3. Following the continuum completely removes the need for police discretion in use-of-force situations.
  4. The continuum encourages officers to continually assess their surroundings.
  5. Lethal force is one of the use-of-force options included in the continuum.

 

Answer: c

Diff: Moderate

Type: MC

Page Reference: 47-48

 

34) Results from Duxbury and Higgins (2012) study of police stress in Canada indicate that

  1. police officers in Canada experience much less stress relative to police in other countries.
  2. psychological services within Canadian police forces are under-utilized by officers who really need them.
  3. occupational stressors are the leading cause of stress among Canadian police officers.
  4. public stressors cause more stress for police officers relative to both occupational and organizational stressors.
  5. Police officers experience significant difficulty balancing their work and home life.

 

Answer: e

Diff: Hard

Type: MC

Page Reference: 50-51

 

35) Police officers are exposed to a wide range of stressors. Experiencing shift work and being exposed to human suffering are examples of:

  1. public stressors
  2. organizational stressors
  3. criminal justice stressors
  4. occupational stressors
  5. selection stressors

 

Answer: d

Diff: Easy

Type: MC

Page Reference: 52

 

36) The press has been distorting the facts of a particular case on which a police officer is working. This is an example of:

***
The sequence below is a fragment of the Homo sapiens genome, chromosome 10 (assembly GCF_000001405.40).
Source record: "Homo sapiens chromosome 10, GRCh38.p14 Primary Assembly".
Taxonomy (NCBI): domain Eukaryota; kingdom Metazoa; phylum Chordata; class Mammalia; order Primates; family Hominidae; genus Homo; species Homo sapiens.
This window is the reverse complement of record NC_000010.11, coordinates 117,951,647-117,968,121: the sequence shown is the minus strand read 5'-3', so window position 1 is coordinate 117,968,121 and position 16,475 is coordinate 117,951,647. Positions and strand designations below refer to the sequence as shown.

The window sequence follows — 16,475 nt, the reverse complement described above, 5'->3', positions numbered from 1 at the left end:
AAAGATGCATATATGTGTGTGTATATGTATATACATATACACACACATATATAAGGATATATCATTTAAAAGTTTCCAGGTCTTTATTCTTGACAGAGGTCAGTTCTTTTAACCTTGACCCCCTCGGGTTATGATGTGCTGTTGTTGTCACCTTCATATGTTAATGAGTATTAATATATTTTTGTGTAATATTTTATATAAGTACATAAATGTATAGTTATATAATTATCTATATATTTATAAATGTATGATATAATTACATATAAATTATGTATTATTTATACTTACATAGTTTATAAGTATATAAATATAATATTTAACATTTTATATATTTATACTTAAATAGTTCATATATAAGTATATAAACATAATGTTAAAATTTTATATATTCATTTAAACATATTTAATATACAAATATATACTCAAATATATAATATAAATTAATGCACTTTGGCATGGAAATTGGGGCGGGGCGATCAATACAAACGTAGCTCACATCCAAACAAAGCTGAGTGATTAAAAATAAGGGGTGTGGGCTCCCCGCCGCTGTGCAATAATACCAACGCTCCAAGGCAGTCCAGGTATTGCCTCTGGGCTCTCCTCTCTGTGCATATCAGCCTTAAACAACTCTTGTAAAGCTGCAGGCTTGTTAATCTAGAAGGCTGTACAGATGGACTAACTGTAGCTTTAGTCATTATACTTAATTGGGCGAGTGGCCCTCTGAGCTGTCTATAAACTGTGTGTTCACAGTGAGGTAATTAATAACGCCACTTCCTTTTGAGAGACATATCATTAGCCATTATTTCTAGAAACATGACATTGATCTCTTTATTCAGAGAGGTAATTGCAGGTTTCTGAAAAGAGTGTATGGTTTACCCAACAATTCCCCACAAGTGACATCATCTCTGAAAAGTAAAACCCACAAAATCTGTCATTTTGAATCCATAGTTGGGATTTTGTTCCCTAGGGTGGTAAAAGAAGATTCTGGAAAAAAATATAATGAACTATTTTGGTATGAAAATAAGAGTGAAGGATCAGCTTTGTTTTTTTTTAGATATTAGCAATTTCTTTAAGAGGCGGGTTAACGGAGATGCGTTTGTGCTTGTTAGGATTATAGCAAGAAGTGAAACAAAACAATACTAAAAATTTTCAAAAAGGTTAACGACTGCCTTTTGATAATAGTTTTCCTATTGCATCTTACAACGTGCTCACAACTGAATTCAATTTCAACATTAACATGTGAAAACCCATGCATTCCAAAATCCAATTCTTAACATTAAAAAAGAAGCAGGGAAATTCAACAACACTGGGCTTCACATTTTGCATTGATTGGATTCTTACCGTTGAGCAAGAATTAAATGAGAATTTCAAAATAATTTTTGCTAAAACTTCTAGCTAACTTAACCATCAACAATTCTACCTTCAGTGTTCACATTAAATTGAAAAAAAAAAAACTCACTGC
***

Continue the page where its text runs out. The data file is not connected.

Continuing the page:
1. an organizational stressor
  2. an occupational stressor
  3. a criminal justice stressor
  4. a public stressor
  5. an extrinsic stressor

 

Answer: d

Diff: Easy

Type: MC

Page Reference: 52

 

37) A police officer witnesses a fellow officer being killed in the line of duty. This is an example of:

  1. an organizational stressor
  2. an occupational stressor
  3. a criminal justice stressor
  4. a public stressor
  5. a police-specific stressor

 

Answer: b

Diff: Easy

Type: MC

Page Reference: 52

 

38) According to Taylor and Bennell (2006) __________ stressors are often ranked as the most stressful among police officers.

  1. public
  2. criminal justice
  3. organizational
  4. extrinsic
  5. none of the above

 

Answer: c

Diff: Moderate

Type: MC

Page Reference: 53

 

39) Jared is frustrated in his job as a police officer due to inconsistent leadership from his superior officers, feeling like he always have to prove himself within his precinct, bureaucratic red tape, excessive paperwork, and feeling like there is no room for advancement. What type of stressor is influencing Jareds job the most?

  1. public
  2. criminal justice
  3. organizational
  4. occupational
  5. extrinsic

 

Answer: c

Diff: Hard

Type: MC

Page Reference: 52

 

40) Possible consequences associated with police stress fall into three general categories. These are:

  1. physical health problems/psychological problems/job performance problems
  2. occupational/organizational/criminal justice
  3. adaptive/maladaptive/neutral
  4. proactive/reactive/inhibitory
  5. psychological/physical/mental

 

Answer: a

Diff: Easy

Type: MC

Page Reference: 53-54

 

41) Recent research conducted by McCoy and Aamodt (2010) has compared the divorce rate amongst law enforcement personnel to the divorce rate in the general population. What did they find?

  1. The divorce rate amongst law enforcement personnel is higher than the divorce rate in the general population.
  2. The divorce rate amongst law enforcement personnel is lower than the divorce rate in the general population.
  3. The divorce rate amongst law enforcement personnel is equal to the divorce rate in the general population.
  4. Differences in divorce rates between the two groups existed, but only for people over the age of 50.